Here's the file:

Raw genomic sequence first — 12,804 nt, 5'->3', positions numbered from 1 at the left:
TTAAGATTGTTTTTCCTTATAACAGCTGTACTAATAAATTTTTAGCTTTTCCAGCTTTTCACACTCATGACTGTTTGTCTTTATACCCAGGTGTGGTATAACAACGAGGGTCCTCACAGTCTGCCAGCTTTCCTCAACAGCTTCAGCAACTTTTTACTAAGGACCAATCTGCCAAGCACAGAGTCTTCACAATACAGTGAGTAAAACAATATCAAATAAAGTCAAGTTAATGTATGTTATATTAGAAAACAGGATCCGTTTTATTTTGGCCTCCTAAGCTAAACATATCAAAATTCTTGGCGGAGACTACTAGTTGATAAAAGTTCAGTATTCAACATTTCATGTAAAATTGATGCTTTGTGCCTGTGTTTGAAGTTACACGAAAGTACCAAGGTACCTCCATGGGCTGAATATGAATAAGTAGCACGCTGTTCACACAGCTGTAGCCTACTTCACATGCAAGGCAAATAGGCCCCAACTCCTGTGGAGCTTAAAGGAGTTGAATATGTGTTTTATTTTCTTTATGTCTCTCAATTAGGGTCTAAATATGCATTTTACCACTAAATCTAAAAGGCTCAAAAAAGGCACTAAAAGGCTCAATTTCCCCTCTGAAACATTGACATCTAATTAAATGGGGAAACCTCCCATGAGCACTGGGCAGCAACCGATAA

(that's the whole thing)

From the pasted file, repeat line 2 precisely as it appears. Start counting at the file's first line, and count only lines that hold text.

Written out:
TTAAGATTGTTTTTCCTTATAACAGCTGTACTAATAAATTTTTAGCTTTTCCAGCTTTTCACACTCATGACTGTTTGTCTTTATACCCAGGTGTGGTATAACAACGAGGGTCCTCACAGTCTGCCAGCTTTCCTCAACAGCTTCAGCAACTTTTTACTAAGGACCAATCTGCCAAGCACAGAGTCTTCACAATACAGTGAGTAAAACAATATCAAATAAAGTCAAGTTAATGTATGTTATATTAGAAAACAGGATCCGTTTTATTTTGGCCTCCTAAGCTAAACATATCAAAATTCTTGGCGGAGACTACTAGTTGATAAAAGTTCAGTATTCAACATTTCATGTAAAATTGATGCTTTGTGCCTGTGTTTGAAGTTACACGAAAGTACCAAGGTACCTCCATGGGCTGAATATGAATAAGTAGCACGCTGTTCACACAGCTGTAGCCTACTTCACATGCAAGGCAAATAGGCCCCAACTCCTGTGGAGCTTAAAGGAGTTGAATATGTGTTTTATTTTCTTTATGTCTCTCAATTAGGGTCTAAATATGCATTTTACCACTAAATCTAAAAGGCTCAAAAAAGGCACTAAAAGGCTCAATTTCCCCTCTGAAACATTGACATCTAATTAAATGGGGAAACCTCCCATGAGCACTGGGCAGCAACCGATAA